THE BARK IS A DISTINCT FEATURE OF THE TREE AND IS ITS PERMANENT CLOTHES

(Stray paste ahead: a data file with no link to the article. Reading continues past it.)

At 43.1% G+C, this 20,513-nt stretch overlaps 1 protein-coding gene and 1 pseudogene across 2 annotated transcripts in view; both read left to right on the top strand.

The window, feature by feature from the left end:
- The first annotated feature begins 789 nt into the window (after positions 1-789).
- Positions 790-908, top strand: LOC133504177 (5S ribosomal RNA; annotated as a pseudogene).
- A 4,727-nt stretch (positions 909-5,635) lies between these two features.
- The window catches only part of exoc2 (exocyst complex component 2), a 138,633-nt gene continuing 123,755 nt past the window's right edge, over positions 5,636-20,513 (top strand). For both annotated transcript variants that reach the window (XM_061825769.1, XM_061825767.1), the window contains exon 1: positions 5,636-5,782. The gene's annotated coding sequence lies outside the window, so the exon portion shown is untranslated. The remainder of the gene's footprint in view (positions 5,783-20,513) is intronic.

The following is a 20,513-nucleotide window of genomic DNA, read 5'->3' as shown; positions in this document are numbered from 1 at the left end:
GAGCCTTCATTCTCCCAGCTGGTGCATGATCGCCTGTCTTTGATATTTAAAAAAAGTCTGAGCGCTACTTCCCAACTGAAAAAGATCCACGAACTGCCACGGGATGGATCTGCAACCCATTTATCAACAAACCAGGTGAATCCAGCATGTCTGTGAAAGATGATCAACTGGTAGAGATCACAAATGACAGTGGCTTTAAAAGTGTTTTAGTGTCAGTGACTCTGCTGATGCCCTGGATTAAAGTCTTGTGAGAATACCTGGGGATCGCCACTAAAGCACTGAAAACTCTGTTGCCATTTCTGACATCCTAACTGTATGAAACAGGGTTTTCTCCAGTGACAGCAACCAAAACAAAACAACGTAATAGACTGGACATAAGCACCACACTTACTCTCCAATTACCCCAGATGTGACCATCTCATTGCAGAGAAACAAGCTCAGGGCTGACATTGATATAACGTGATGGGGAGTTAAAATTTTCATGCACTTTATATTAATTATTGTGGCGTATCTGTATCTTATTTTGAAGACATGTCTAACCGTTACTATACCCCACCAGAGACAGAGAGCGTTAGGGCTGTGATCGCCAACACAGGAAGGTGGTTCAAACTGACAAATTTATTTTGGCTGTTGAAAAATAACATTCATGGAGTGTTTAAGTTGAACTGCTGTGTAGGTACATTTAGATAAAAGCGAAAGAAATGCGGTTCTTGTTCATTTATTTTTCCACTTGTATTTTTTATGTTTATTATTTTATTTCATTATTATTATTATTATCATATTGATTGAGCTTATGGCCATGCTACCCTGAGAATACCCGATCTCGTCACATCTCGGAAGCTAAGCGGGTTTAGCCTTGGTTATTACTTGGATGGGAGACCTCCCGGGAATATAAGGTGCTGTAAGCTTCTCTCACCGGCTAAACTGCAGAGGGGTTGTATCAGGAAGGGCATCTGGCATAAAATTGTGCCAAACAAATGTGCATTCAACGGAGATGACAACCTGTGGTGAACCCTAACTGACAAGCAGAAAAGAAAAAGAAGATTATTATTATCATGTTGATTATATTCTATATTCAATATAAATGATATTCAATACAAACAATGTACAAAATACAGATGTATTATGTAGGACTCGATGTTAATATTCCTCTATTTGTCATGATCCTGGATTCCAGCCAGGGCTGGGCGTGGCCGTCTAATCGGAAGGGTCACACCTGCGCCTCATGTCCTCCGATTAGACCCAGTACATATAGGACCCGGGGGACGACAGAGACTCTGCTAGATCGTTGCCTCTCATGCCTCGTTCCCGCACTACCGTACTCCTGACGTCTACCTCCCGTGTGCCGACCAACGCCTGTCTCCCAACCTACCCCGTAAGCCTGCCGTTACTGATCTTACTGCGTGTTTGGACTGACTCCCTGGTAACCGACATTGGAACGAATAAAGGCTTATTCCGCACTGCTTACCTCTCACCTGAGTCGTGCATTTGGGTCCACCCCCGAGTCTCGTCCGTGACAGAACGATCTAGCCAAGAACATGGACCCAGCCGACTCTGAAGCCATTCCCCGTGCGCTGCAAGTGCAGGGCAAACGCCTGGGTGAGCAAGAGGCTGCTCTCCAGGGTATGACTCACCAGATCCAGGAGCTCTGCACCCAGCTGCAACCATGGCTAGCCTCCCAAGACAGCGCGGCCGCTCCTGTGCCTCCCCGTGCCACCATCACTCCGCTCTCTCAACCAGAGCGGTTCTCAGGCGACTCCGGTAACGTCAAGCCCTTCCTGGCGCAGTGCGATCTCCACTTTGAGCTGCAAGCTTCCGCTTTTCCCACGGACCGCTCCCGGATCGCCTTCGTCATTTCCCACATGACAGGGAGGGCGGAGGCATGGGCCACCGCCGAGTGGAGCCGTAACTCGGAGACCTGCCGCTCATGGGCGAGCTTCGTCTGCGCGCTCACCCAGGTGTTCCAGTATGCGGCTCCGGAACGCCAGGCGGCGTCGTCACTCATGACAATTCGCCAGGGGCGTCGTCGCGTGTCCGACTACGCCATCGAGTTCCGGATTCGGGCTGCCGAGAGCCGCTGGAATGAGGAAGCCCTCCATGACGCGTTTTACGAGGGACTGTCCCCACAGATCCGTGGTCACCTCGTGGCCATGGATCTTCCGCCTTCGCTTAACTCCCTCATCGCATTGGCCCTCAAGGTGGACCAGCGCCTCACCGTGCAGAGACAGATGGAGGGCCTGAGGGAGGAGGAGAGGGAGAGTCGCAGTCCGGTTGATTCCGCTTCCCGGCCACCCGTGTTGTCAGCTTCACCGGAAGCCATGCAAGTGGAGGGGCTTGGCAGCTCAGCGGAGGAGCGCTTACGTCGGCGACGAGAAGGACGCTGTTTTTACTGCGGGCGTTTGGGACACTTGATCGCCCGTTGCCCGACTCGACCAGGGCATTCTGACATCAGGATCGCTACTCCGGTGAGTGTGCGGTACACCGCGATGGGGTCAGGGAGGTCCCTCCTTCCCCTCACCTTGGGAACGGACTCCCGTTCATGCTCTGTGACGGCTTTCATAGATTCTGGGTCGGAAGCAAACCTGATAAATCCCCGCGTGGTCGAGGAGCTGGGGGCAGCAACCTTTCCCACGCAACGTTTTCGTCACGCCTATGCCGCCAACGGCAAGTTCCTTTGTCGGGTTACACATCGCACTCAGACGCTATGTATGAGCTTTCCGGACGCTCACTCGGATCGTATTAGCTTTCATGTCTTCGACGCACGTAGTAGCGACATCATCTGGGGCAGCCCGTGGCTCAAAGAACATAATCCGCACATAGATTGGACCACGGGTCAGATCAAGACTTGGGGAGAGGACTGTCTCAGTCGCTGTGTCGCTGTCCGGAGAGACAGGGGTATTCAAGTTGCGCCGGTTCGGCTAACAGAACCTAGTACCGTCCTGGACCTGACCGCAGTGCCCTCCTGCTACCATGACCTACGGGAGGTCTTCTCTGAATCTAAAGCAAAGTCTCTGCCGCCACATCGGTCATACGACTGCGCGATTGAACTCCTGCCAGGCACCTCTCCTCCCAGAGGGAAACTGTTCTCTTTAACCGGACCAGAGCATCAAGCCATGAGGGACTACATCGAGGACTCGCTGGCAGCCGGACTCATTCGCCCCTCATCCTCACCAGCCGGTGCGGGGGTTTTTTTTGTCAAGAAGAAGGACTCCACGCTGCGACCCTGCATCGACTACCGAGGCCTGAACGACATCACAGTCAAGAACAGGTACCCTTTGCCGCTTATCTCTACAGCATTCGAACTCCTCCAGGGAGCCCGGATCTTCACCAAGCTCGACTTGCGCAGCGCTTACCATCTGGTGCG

The bark is a set of outer tissues covering wood (xylem) of the given tree. This complex layer is composed, from the outside to the inside, of: epidermis (during the first years of the tree life), cork, cork cambium, parenchyma cortex and phloem supporting the plant with assimilates. The bark can be smooth, without large fissures, like in beech and hornbeam or distinctly coarse with cracks like in oak or pine. The bark insulates the inner part of the tree from water, fungi and oxygen, however, is some sites of this complex tissue special pores called lenticels are developed. They are of original size and shape and together with characteristic colour and surface of the bark there are provided tools for well determination of the tree species. Such bark image is especially useful during leafless status of the tree (late autumn, winter, early spring) in the temperate climatic zone. In mountains we can often meet such trees like spruce, pine, fir, larch, oak, beech or birch – they have very distinct bark. Others, like willow, ash, maple, sycamore, black and green alder, can also grow in lower sites. Details of the bark can sometimes be very spectacular and changed after infection by fungi or penetration by insects and other animals. The present status of the tree bark tells well on the mountain ecosystems and can improve our efforts to protect them.
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